Plaintiffs are a group of ambulatory surgery centers located in and around San Jose, California, and provide medical and surgical procedures at their facilities. With regard to the ERISA Plan Defendants, Plaintiffs allege that Aetna acts as their designated fiduciary and administrator. Plaintiffs do not participate in the provider networks designated by Aetna or the ERISA Plan Defendants but are instead "non-contracted" or "out-of-network" providers. As such, Plaintiffs have not agreed to accept a specifically-negotiated rate for their services from Aetna or the ERISA Plan Defendants. Instead, out-of-network providers likes Plaintiffs are routinely paid according to the "usual, customary and reasonable" amount, or the "UCR, " as contemplated in the plan documents governing the individual employee benefit plans. The appropriate UCR rate for any given service is determined based on a review of the prevailing or competitive charges for similar health care services by similar types of providers within the same geographical area at the time.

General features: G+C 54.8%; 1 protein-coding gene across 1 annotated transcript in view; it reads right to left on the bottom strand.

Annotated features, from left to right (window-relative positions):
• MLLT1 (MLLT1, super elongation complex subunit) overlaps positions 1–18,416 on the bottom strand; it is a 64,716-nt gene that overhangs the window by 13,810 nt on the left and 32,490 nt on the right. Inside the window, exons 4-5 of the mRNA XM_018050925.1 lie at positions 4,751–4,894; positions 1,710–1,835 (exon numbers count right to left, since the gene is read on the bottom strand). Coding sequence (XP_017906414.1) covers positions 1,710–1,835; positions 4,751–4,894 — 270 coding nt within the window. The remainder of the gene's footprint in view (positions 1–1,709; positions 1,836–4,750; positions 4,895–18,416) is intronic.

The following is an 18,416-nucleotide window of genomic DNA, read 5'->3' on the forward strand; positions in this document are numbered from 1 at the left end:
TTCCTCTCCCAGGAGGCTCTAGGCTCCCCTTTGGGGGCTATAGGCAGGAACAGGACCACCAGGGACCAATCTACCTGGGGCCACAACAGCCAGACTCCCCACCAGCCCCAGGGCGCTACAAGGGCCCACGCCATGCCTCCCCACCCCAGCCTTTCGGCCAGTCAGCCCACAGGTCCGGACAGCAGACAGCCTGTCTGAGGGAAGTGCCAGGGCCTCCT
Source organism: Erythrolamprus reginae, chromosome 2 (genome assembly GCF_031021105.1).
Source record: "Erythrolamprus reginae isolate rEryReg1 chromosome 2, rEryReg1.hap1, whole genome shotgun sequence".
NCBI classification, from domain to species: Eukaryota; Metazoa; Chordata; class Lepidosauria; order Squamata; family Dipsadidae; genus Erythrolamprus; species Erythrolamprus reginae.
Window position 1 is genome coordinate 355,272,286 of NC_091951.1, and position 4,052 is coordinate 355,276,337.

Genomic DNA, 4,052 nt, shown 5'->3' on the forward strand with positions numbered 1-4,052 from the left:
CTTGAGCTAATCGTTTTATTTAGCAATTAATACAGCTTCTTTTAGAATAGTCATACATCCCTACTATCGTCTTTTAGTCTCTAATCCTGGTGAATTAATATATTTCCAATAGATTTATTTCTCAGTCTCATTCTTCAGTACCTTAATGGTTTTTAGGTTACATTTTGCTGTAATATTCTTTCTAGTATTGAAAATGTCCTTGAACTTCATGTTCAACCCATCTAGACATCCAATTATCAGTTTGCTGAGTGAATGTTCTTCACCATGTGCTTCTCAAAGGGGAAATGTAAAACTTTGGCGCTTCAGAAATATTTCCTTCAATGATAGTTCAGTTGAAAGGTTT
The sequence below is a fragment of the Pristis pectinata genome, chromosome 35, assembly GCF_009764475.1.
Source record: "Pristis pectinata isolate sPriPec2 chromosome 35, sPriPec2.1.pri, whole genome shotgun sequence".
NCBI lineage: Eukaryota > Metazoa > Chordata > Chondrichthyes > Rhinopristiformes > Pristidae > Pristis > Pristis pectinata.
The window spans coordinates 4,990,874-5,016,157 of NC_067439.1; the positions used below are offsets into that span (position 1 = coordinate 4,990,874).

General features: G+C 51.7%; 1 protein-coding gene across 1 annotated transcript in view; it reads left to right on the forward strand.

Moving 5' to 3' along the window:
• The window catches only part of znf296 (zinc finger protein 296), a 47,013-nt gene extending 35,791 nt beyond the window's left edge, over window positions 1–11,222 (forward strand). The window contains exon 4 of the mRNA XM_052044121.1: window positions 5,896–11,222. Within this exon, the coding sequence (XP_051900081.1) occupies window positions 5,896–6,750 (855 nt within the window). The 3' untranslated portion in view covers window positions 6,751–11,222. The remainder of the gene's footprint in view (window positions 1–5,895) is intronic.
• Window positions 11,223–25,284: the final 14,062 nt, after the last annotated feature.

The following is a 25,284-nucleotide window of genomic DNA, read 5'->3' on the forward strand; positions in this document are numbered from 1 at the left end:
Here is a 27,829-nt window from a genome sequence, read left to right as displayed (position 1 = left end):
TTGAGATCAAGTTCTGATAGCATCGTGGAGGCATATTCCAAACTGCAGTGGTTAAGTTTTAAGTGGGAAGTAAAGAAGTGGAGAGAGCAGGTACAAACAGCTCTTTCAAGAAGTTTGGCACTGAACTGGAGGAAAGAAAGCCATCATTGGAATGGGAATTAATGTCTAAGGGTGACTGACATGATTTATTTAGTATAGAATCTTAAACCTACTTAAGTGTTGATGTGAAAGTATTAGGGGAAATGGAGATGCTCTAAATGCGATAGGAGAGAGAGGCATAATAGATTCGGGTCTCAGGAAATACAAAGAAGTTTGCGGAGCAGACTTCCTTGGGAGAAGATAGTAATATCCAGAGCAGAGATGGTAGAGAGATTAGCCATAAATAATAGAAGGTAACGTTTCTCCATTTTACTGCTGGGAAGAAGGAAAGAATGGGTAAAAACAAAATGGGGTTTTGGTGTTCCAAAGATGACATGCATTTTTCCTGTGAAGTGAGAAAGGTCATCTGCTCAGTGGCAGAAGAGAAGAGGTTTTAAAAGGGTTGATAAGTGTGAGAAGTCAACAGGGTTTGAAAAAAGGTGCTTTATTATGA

Plaintiffs have provided out-of-network medical services to patients covered by the ERISA Plan Defendants. For their services, Aetna allegedly represented that it would pay Plaintiffs in an amount that is the lower of either the provider's actual billed charge or the UCR amount. Plaintiffs allege, however, that Aetna has improperly underpaid Plaintiffs for timely claims, even after further demands and appeals. In doing so, Plaintiffs believe that Aetna has not applied a proper UCR methodology to calculate payments. Plaintiffs contend that Aetna and the ERISA Plan Defendants owe them over $26 million as a result of the underpayments.